On that day when Brute and I turned by luck to come back by the brink of the Kaaterskill Clove, the only flood in our thoughts was the flood of sunshine, and the only fall was the one we were trying not to take down to the bottom of the ravine. We went in a southeasterly direction, at first, from the hotel to a bare place called the Palenville Overlook, which showed the ravine to splendid advantage. Then, picking our way along the slipperinesses, we reached Sunset Rock, a magnificent sort of promontory-place to which we shifted our allegiance from all previous outlooks. Opposite, the great side of the Clove rose in our faces. Shadows fell in heavy blocks along the ravine, and white cascades fell with inverted spires in three places down the confronting wall.

Here the spell of winter was laid upon us. A chickadee in some distant dell reminded us of life; everything else was radiant marble or dreaming wood. Afternoon in the shadow of Round Top was well advanced, and the air had begun to drift down the Clove with its weight. But there was no wind. The stillness of the whole day and the radiance of it will always be in my memory, an actual presence. Only a few times in a life would there likely be anything so stable, so impressive, as that day-span of shining quiet; and it was just my luck that I had been able to spend it in such a memorable place with a genuine, fine spirit to enjoy it with.

At last the cold began to search us, and, trying to fix the crystal panorama in our memories, we moved on. Bright finger-tips of cloud rising in the west were beginning to foretell the morrow. The witch that weaves the storm-cloud for the Catskills had been all that day preparing, and these were the first shadows of the veiled spirits who were to do her bidding.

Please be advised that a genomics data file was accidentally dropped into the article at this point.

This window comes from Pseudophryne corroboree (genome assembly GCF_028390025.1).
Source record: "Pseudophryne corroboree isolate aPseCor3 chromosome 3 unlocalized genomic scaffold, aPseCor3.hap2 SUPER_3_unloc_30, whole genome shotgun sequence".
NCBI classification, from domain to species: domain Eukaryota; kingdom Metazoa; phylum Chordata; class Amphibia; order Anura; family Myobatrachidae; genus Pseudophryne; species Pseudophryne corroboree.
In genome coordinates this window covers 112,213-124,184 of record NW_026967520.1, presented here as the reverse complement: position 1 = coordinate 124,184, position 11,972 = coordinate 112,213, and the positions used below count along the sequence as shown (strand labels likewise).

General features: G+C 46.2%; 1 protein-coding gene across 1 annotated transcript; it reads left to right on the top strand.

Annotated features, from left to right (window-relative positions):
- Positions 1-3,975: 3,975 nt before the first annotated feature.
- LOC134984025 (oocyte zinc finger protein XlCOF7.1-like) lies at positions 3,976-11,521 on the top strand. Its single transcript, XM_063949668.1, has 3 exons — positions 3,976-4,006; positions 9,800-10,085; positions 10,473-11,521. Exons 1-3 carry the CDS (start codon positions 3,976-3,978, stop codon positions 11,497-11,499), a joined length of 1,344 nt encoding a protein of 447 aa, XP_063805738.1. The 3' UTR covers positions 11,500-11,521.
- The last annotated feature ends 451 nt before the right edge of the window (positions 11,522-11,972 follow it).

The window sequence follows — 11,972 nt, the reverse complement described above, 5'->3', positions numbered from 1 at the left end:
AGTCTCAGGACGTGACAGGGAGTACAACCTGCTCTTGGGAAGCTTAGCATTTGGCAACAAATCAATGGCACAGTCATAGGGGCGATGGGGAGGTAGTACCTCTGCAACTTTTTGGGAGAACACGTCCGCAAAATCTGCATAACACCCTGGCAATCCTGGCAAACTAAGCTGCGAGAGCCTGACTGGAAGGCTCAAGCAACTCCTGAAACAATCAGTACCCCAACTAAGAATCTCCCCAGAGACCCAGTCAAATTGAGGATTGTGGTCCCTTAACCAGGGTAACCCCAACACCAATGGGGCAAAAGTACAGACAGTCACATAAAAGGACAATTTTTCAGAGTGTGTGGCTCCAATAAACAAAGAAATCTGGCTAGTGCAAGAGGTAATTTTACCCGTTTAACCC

The swiftly changing skies of mountain-lands and their effects upon the distances are the most beautiful of all the highland scenes. In the Catskills particularly is this so. The Kaaterskill Clove is the largest causeway out of the great citadel. Its sides are flung wide enough to stage the parade of storms, and in many seasons it is more impressive than far deeper gorges, simply because of the exceeding richness of the Catskill skies. The Rockies swim at the bottom of a sea of incredible clearness; the Cuban Mountains wrap themselves in sultry vapors of rare tints; but the Catskills, the Adirondacks, and the White Mountains are situated in a current of the atmosphere, continental in its sweep, hastening as it nears them, which provides an ever-changing pageant of light and shadow, storm and shine. One day will fairly pierce all distance with its brightness, and the next soften the ranges into an intimate neighborliness. The empty blue of a summer 's morning will tower with thunder-castles by noon, and by evening all will be fair once more, the farther valleys rich with a thousand shades worn by the humidity. In midwinter., in early spring, in noonlight, in moonlight, and at dawn, there is always some combination of light and shade and forest beauty to make one pause.

From the Sunset Rock it is not far to the Falls of the Kaaterskill. Stealing to the edge, which was an extremely unobstructed slide of ice, we looked down. Despite the continued cold, there was a fair volume of water falling into its vase of ice. This vase was over a hundred feet high, irregular at the top, and shaded from clear white into yellows and deep blues. And always the water poured into the vase as into a drinking-horn that would never be filled.